“It was very unifying and brought all kinds of people together. It wasn’t a race. It was just going out and suffering together for Memorial Day and thinking about the people that have sacrificed everything. It sounds kind of corny, but it drives and motivates you.”

Following a successful event, Dr. Appel wondered whether he could reach out to more people about the idea. In 2010, Dr. Appel contacted Dan with the proposal to make Murph a national Memorial Day tradition. 

People wanting to participate would pay a small fee, benefiting the LT Michael P. Murphy Memorial Scholarship Foundation and military charities. Dan was initially skeptical about the idea. Dr. Appel said: 

“Dan’s like, ‘So let me get this straight. You’re going to ask people to pay money to go to their own gym and do a workout? Do you think people are really going to do that?’ And I said, ‘You don’t know the CrossFit community.’”

Nearly 8000 people signed up for the workout in 2011. Dr. Appel came up with the idea for t-shirts, and the following year, he shipped over 10,000 of them. Mike Sauers, a former SEAL and founder of the apparel brand Forged, helped streamline operations.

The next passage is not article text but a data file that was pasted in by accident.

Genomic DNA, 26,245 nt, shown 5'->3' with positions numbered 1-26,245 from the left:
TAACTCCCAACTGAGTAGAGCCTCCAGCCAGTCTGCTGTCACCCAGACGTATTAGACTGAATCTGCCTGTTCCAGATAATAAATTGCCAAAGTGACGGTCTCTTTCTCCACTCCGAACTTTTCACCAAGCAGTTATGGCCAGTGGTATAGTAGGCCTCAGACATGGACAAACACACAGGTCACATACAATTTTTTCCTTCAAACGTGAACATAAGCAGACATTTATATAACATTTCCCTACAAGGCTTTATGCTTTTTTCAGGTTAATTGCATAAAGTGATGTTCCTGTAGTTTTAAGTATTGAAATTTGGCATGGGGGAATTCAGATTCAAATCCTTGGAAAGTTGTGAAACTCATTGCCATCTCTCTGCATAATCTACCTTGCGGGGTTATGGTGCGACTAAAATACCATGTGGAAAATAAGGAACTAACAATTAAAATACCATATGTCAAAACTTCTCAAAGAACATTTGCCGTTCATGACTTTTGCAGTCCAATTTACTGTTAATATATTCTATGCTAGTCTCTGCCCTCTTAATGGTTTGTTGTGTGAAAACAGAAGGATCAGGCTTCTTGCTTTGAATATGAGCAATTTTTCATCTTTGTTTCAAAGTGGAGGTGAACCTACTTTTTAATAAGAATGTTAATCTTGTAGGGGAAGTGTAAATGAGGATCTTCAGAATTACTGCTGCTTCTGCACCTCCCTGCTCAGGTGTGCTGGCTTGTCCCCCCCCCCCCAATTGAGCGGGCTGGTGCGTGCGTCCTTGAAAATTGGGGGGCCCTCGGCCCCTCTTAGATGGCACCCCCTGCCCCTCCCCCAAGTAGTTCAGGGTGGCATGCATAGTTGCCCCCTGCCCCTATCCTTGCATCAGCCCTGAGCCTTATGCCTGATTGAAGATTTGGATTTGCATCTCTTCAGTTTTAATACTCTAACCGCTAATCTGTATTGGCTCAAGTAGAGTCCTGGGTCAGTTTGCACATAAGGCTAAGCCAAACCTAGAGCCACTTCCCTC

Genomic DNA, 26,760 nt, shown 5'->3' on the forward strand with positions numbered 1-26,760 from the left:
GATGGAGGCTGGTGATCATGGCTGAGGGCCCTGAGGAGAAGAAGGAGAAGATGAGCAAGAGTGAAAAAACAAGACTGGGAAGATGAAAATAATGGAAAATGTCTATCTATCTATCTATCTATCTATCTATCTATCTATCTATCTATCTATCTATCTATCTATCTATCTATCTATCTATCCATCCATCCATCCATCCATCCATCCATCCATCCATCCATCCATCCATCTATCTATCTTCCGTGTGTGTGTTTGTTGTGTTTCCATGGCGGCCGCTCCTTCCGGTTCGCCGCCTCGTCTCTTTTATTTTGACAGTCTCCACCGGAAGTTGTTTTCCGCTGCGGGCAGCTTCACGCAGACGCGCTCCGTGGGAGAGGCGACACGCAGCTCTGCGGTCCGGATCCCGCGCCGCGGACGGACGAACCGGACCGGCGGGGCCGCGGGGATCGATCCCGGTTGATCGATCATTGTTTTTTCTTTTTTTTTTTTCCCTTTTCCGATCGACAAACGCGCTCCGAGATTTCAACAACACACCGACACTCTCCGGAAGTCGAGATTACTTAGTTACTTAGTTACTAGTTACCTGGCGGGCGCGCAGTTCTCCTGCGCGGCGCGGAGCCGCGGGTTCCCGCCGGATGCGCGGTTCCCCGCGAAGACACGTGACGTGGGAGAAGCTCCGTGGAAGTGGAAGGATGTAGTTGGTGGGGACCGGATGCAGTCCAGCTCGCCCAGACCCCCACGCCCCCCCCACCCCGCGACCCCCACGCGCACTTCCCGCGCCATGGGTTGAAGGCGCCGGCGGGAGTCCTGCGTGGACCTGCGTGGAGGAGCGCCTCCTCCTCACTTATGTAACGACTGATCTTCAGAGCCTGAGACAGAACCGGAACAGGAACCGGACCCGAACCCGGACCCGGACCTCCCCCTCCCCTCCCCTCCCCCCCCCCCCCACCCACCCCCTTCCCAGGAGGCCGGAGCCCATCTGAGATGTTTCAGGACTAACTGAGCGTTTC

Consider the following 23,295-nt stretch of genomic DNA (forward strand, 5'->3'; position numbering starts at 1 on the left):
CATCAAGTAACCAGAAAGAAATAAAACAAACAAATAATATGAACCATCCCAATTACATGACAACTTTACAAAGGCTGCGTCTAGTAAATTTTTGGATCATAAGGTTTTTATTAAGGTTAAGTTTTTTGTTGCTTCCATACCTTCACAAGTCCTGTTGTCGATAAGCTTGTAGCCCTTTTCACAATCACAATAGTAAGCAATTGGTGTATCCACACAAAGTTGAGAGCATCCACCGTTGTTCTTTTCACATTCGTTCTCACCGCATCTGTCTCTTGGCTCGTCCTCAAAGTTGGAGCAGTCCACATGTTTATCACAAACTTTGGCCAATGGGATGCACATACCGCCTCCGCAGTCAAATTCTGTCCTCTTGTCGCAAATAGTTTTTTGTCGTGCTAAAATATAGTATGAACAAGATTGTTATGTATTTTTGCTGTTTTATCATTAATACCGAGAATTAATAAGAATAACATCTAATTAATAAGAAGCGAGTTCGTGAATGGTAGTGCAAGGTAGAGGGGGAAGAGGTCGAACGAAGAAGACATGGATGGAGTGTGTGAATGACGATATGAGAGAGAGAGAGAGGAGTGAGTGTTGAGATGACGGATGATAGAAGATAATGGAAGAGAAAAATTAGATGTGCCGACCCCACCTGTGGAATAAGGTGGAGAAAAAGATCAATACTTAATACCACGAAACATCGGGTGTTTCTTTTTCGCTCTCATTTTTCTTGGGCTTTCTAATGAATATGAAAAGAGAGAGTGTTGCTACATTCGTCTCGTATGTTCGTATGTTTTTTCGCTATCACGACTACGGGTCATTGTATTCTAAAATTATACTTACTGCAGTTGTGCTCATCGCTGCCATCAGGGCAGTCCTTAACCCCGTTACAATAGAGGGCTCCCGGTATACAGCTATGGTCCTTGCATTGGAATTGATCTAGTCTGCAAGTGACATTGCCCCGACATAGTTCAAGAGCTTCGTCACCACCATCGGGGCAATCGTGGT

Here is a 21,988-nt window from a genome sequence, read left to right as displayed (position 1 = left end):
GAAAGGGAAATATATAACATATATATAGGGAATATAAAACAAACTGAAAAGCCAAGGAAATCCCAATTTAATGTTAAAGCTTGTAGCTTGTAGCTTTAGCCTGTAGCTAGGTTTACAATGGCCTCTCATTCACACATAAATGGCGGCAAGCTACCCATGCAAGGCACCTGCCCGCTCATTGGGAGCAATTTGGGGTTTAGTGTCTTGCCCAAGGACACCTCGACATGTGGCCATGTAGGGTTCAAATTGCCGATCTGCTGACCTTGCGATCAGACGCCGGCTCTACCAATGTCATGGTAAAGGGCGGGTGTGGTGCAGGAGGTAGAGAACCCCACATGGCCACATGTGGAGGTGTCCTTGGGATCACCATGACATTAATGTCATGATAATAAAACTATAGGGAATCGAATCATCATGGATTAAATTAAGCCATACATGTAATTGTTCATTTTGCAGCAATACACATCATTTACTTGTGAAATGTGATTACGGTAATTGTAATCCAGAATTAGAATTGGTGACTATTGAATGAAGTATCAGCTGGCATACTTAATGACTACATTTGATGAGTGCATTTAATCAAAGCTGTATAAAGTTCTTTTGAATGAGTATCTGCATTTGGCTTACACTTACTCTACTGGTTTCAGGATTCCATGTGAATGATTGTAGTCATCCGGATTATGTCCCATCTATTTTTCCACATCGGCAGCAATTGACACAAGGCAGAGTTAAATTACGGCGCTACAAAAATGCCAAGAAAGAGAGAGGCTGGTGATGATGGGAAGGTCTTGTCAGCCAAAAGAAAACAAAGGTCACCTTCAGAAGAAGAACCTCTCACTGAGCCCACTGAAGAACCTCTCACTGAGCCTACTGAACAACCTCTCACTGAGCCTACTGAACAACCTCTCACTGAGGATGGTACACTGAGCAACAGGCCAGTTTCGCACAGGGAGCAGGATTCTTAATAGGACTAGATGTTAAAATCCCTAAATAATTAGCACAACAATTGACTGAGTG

“We jumped on board and started setting everything up, organizing and facilitating the Memorial Day fundraiser,” Mike said. 

The organizers created the Murph Challenge to attract more participants

The Murph was a grueling challenge, which many, some SEALS included, failed to complete. To attract more people, the organizers added the word challenge. It gave people the freedom to modify the Murph to suit their capabilities. 

“We started bringing in workout programs and making sure there was a path for everyone to perform the Murph Challenge to the best of their ability,” Sauers said

“You don’t have to be a Navy SEAL to do this workout,” Dr. Appel added. “Sure, it helps. But you can scale it and anyone can do Murph. Can’t do pull-ups? Okay, do ring rows. Can’t run? Okay, row. Even if you’re in a wheelchair and 90 years old, we can create something for you.”

The idea is to participate in something that’ll force you to reflect on the lost service members. 

Sauers got celebrities involved, further popularizing the Murph Challenge. He’d trained Chriss Pratt for his role in Zero Dark Thirty, and the pair had remained friends. “He’s [Chris] done it since 2012,” Sauers said.

Chris introduced John Krasinski, and John invited Dwayne Johnson. After working out with John in 2020, Dwayne said via Instagram:

“What an honor it was to drop sweat in honor of Lt. Michael Murphy. I love that it was designed to help push us, help humble us, and dedicate a little bit of pain and sweat to the man who gave everything he had.”

Spread the love